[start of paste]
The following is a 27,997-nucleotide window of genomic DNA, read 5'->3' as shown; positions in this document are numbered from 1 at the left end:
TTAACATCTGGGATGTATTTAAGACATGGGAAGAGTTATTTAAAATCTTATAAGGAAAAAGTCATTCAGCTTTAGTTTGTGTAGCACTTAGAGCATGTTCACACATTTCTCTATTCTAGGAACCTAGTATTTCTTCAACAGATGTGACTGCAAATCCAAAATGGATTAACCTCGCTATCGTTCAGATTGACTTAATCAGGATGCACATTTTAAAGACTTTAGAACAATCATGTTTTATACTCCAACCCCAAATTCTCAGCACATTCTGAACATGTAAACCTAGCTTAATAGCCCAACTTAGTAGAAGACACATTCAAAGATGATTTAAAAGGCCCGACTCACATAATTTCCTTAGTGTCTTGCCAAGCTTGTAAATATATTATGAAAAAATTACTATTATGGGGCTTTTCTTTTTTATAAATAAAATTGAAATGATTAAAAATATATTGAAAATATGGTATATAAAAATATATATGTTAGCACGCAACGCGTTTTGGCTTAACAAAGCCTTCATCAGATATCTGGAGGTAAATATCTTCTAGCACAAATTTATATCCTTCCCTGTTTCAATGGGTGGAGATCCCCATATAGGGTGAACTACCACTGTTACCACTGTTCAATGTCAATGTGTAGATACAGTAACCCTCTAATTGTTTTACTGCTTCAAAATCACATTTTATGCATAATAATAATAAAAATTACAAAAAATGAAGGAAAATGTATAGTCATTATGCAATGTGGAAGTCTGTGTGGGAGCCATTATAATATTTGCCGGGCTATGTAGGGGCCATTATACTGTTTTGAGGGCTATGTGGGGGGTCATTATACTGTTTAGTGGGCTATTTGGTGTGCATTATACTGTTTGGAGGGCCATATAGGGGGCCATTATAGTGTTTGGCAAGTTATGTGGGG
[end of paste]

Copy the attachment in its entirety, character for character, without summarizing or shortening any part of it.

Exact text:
The following is a 27,997-nucleotide window of genomic DNA, read 5'->3' as shown; positions in this document are numbered from 1 at the left end:
TTAACATCTGGGATGTATTTAAGACATGGGAAGAGTTATTTAAAATCTTATAAGGAAAAAGTCATTCAGCTTTAGTTTGTGTAGCACTTAGAGCATGTTCACACATTTCTCTATTCTAGGAACCTAGTATTTCTTCAACAGATGTGACTGCAAATCCAAAATGGATTAACCTCGCTATCGTTCAGATTGACTTAATCAGGATGCACATTTTAAAGACTTTAGAACAATCATGTTTTATACTCCAACCCCAAATTCTCAGCACATTCTGAACATGTAAACCTAGCTTAATAGCCCAACTTAGTAGAAGACACATTCAAAGATGATTTAAAAGGCCCGACTCACATAATTTCCTTAGTGTCTTGCCAAGCTTGTAAATATATTATGAAAAAATTACTATTATGGGGCTTTTCTTTTTTATAAATAAAATTGAAATGATTAAAAATATATTGAAAATATGGTATATAAAAATATATATGTTAGCACGCAACGCGTTTTGGCTTAACAAAGCCTTCATCAGATATCTGGAGGTAAATATCTTCTAGCACAAATTTATATCCTTCCCTGTTTCAATGGGTGGAGATCCCCATATAGGGTGAACTACCACTGTTACCACTGTTCAATGTCAATGTGTAGATACAGTAACCCTCTAATTGTTTTACTGCTTCAAAATCACATTTTATGCATAATAATAATAAAAATTACAAAAAATGAAGGAAAATGTATAGTCATTATGCAATGTGGAAGTCTGTGTGGGAGCCATTATAATATTTGCCGGGCTATGTAGGGGCCATTATACTGTTTTGAGGGCTATGTGGGGGGTCATTATACTGTTTAGTGGGCTATTTGGTGTGCATTATACTGTTTGGAGGGCCATATAGGGGGCCATTATAGTGTTTGGCAAGTTATGTGGGG